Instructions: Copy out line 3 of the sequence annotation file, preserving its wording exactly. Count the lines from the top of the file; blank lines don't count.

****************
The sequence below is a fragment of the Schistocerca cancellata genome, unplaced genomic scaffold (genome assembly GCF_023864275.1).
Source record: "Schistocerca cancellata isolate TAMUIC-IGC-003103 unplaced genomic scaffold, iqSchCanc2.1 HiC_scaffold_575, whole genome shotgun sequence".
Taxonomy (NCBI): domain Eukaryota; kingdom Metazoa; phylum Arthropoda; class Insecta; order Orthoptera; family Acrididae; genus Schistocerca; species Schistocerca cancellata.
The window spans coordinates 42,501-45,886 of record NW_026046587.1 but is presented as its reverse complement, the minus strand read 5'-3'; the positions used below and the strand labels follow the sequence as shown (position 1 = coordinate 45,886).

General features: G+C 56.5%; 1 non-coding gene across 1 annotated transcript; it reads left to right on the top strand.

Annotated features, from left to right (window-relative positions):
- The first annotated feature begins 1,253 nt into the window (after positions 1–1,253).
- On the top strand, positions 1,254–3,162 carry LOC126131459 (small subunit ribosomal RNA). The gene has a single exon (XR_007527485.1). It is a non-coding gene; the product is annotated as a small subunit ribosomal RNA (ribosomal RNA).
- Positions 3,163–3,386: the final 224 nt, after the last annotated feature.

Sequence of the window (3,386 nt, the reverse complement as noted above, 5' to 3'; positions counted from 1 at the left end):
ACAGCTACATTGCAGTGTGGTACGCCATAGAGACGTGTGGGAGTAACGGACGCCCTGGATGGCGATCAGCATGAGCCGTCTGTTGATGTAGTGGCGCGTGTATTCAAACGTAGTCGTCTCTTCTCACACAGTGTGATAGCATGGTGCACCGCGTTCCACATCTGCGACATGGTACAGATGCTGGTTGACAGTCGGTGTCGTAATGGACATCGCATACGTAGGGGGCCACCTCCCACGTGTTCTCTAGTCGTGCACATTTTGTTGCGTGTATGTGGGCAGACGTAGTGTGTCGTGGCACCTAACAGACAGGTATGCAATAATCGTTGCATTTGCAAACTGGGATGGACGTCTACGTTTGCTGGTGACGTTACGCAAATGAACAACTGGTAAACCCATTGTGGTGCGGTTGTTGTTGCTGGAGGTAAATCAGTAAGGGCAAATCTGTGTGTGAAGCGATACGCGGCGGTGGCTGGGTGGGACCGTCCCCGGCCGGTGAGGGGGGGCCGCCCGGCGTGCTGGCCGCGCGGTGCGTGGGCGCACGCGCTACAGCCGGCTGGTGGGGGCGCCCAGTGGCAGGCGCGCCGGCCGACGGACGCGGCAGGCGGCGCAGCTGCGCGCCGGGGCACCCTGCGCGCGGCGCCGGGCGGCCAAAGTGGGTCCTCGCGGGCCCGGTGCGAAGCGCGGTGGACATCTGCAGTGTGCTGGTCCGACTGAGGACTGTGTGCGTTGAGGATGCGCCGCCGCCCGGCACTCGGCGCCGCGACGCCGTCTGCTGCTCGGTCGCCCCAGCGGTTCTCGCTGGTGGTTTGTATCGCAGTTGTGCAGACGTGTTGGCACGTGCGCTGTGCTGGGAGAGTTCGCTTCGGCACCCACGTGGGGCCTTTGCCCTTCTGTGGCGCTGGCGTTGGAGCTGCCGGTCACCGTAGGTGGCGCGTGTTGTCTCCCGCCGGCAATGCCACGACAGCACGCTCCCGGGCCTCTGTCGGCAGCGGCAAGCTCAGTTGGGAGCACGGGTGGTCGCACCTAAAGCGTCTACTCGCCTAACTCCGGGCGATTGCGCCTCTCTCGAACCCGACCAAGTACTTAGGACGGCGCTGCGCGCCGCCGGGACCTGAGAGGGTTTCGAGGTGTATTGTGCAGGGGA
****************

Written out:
Taxonomy (NCBI): domain Eukaryota; kingdom Metazoa; phylum Arthropoda; class Insecta; order Orthoptera; family Acrididae; genus Schistocerca; species Schistocerca cancellata.